During the warm spring and summer months, it seems natural to allow children to play outside. However, when winter comes along, parents may be more hesitant to send children outside.
However, there are plenty of ways to make sure children stay safe and healthy outside in the winter, and there are even several health benefits that accompany this outdoor playtime.
1. Children Can Escape Indoor Germs, Bacteria
It is impossible to shield children completely from all viruses or bacteria that can make them ill, especially in the winter when they are more prevalent. However, allowing children to come into contact with some of these pests and bacteria in a natural way can actually make them less likely to develop autoimmune disorders and allergies, according to the Center for Disease Control (CDC).
"It strengthens the immune system by allowing your child an escape from indoor germs and bacteria and helps form a resistance to allergies," the CDC said.
It is important to get fresh air because all of the bacteria and germs that you bring into the house get recycled over and over again through the air vents, according to the California Childcare Health Program (CCHP). Therefore, the more time you spend inside, the more you are exposed.
"When children and adults spend a long time together in indoor spaces that are small, overheated and poorly ventilated, germs and illnesses pass easily from one person to another," the CCHP said.
Therefore, the commonly held belief that keeping kids out of the cold will keep them healthier is not necessarily true.
2. Opportunities for Better Exercise
According to the CDC, children should get 60 minutes of exercise everyday, and exercising during the winter can be even more beneficial.
Larger muscles are able to get more use when children have to walk through snow, and this helps with gross-motor development, according to the CCHP. Limiting outdoor exercise until the end of winter can stunt growth of muscles which can lead to a variety of health issues.
Increased exercise will help promote a better sleep cycle and can lead to children growing stronger and maintaining a healthy body weight.
Some fun physical activities for children during the winter include going sledding, helping to shovel snow or building a snow fort or snowman.
1. Set time limits and have children come inside periodically to warm up.
2. Watch out for common warning signs of frostbite and hypothermia.
3. Dress children in multiple loose layers so they stay dry and warm, and never let them play in extreme cold.
4. Rule of Thumb: Dress children in one more layer of clothing than an adult would wear in the same conditions.
5. Check surroundings beforehand to see if there are any icy or slippery patches.
Information provided by The American Academy of Pediatrics
3. Promotion of Problem-Solving, Imagination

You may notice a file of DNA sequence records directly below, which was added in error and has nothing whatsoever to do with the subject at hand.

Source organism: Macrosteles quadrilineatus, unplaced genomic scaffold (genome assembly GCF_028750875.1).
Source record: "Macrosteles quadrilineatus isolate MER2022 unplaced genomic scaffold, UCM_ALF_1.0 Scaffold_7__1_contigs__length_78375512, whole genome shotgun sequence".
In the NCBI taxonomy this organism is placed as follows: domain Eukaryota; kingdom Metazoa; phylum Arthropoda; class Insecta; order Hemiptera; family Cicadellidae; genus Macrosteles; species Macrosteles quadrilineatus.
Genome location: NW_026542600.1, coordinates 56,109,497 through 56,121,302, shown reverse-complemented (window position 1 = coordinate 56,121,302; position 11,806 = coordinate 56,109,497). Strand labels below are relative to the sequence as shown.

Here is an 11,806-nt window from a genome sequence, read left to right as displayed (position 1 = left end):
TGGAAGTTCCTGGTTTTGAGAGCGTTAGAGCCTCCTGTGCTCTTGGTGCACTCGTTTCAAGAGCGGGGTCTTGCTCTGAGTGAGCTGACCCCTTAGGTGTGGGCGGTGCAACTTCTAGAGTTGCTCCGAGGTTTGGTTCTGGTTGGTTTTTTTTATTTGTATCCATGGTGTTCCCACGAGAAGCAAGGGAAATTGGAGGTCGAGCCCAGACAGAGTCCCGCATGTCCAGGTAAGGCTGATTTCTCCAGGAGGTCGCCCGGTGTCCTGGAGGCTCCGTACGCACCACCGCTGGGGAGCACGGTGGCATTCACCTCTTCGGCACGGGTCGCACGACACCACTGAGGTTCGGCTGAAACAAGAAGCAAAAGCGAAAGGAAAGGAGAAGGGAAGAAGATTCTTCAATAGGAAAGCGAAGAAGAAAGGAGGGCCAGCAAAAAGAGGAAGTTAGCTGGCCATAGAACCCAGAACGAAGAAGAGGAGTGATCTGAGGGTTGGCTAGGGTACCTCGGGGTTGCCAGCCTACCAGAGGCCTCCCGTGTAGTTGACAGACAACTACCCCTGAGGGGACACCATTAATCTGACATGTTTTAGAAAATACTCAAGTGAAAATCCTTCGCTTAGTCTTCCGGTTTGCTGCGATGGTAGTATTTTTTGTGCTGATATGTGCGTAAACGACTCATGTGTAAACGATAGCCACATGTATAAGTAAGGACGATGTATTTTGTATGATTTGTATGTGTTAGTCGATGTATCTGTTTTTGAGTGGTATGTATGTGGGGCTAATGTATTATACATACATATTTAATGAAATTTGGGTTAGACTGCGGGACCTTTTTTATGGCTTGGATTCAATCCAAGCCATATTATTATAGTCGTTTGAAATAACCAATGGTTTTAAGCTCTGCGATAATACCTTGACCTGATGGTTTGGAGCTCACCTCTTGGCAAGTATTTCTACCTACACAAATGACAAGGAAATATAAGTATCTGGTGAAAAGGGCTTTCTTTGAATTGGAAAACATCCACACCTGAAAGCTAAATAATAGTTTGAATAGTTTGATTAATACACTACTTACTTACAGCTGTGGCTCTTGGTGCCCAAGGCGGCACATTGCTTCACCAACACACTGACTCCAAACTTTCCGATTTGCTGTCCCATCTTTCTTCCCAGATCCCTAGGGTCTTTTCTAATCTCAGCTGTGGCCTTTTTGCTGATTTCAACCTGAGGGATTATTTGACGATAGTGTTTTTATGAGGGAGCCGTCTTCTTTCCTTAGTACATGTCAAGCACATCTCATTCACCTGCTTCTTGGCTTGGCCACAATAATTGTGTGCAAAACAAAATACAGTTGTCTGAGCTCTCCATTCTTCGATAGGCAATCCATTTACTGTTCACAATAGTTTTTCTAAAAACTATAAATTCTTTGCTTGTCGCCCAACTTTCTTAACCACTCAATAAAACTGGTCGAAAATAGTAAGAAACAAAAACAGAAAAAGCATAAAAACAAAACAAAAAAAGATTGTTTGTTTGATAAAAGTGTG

Winter presents a whole variety of new challenges for children to overcome, both physically and cognitively.
Toys and equipment, such as swing sets, that were once readily available may now be frozen or covered in snow. This forces children to use their imaginations to find alternatives or figure out a way to access their favorite toys.
Playing winter games offers a different way of learning that is not available during the rest of the year, according to parenting tips from kidsinthehouse.com. Learning how to pack snow tightly to build things, to steer a sled or to avoid slippery and unsafe objects are all important lessons that can be learned outside in the winter.
One fun way to stimulate the imagination is by using food coloring to make colored snow, and watching how the colors blend together when the snow melts or when you combine multiple colors.
4. Provides Essential Vitamin D
According to the National Institute of Health's Office of Dietary Supplements (ODS), Vitamin D promotes calcium absorption, prevents rickets in children and prevents bones from becoming too thin or brittle.
Sun exposure is an important source of vitamin D, especially for children, since very few foods contain it naturally and the ones that do are unappealing to children such as fatty fish, according to ODS.
The amount of sunlight children are exposed to and the amount of vitamin D they absorb can have a large impact on their mood.
"Vitamin D, which is produced in skin exposed to the hormone of sunlight, has been found to change serotonin levels in the brain, which could account for changes in mood," according to a 2008 study conducted by Jaap Denissen about the effects of weather on daily mood.
Serotonin is a hormone that plays an important role in regulating mood. Lower levels of serotonin, and higher levels of melatonin, could correspond with depressionlike symptoms. The less exposure you have to the sun, the lower your vitamin D and serotonin levels will be.
"Therefore, lower levels of vitamin D could be responsible for increases in negative affect and tiredness," according to Denissen's research.